So the set has four songs.  All will appear on the debut album, but they sound a little different.  Perhaps it’s the in-studio sound recording or perhaps they play them a tad bit slower, but you can hear the words more clearly (which is cool) and some of the beats are sustained a bit longer.  It’s a wonderful set.

The interview is also fun.  The interviewer is pretty well gushing all over the band.  But he asks interesting questions–it’s amazing to be reminded just how young the guys are.  The DJ also asks about their influences and that’s kind of an interesting discussion, although thy don’t really admit to any specific influences (rats).

It’s a wonderful (if not too brief) session, and well worth a listen.

[READ: March 27, 2011] “The Man on the Island”

I really enjoyed the way this story was constructed. It went through several different teasers before settling down into what the story would ultimately be about.

It opens with a taxi driving through Bridgetown in Barbardos.  The passenger, a reporter from Canada, asks the driver, Calvin Braithwaite, to drive him all over the island on a special commission.  Braithwaite agrees, and they spend the reporter’s few days in Barbados together.  When the reporter leaves, he asks for Calvin’s email address and phone number, for possible follow-up.

This introduction leads us to assume that the story is about the reporter.  And also that Calvin is “the man on the island.” (more…)

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I absolutely loved Vampire Weekend’s debut album (and still do).  It was my favorite record of last summer and always makes me think of summer fun and hijinx.  Critics trotted out the “world/ethno/Paul Simon” vibe when discussing the album.  But I really didn’t hear it.  I mean, yes  I suppose it was there but the album felt more like a punky ska album of fun.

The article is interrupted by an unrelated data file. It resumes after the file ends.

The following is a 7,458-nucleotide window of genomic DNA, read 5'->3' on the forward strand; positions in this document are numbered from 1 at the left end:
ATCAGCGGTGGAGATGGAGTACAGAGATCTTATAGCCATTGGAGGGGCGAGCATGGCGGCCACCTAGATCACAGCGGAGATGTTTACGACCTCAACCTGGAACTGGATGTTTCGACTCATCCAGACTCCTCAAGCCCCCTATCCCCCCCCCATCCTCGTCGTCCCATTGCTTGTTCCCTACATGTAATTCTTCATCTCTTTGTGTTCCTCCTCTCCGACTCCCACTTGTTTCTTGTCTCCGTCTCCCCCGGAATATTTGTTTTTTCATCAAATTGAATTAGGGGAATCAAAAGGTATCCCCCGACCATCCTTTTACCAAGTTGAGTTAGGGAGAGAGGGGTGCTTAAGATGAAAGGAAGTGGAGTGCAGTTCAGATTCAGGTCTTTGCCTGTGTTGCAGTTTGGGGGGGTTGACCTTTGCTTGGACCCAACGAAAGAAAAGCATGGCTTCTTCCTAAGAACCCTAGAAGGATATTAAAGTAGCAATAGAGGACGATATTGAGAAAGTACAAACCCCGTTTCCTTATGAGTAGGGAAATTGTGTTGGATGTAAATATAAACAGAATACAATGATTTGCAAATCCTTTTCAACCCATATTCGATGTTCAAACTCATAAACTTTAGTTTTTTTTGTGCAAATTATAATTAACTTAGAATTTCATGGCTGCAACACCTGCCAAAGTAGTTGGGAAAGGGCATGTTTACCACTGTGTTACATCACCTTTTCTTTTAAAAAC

On this, their follow up, it’s as if they took all those critics to heart and decided to make the album that everyone was describing. This disc emphasizes all of the ethnic music sounds,  and downplays the guitars and more rock elements.  I was a little disappointed by this on the first listen or two.  However, subsequent listens showed me that the songwriting was still there and it was just as strong.

There’s still lots of rocking elements, it’s just that they are hidden under the other divergent influences.  But for the most part, the album is still bouncey and full of fun summer tunes.  There are three songs that slow down the pace, “Taxi Cab” and “Diplomat’s Son” (at 6 minutes, it’s a little long).  And the final song “I Think Ur a Contra” is a bit too divorced of beats (it works as an end to the disc, but I’d never listen to it on purpose).

The rest of the disc however, is very enjoyable, and I find that the 7 other songs work just as well as anything off the debut. “Horchata” is a delightfully fun world music treat (I hear Paul Simon, yes, although come on, Graceland came out 24 years ago!).  “White Sky” has delightfully catchy falsetto screams.  “Holiday” is practically classic ska and “Cousins” has a delightfully tricky guitar riff.

This feels like a band who has matured and experimented and yet not lost track of who they are.  I’m really looking forward to their next release.

[READ: Week of April 12, 2010]  2666 [pg 702-765]

Last week I concluded that

It almost seems as though Bolaño is saying that even Nazi Germany is better than Santa Teresa.

Oh how wrong I was.  Despite the fact that I found the bulk of this section enjoyable and fascinating (twisted and dark certainly, but fascinating nonetheless), the ending killed me.  The opening’s entire writers among writers, within writers, with communist party members and secret diaries was completely captivating.  And then it is all shattered by the reality of WWII. (more…)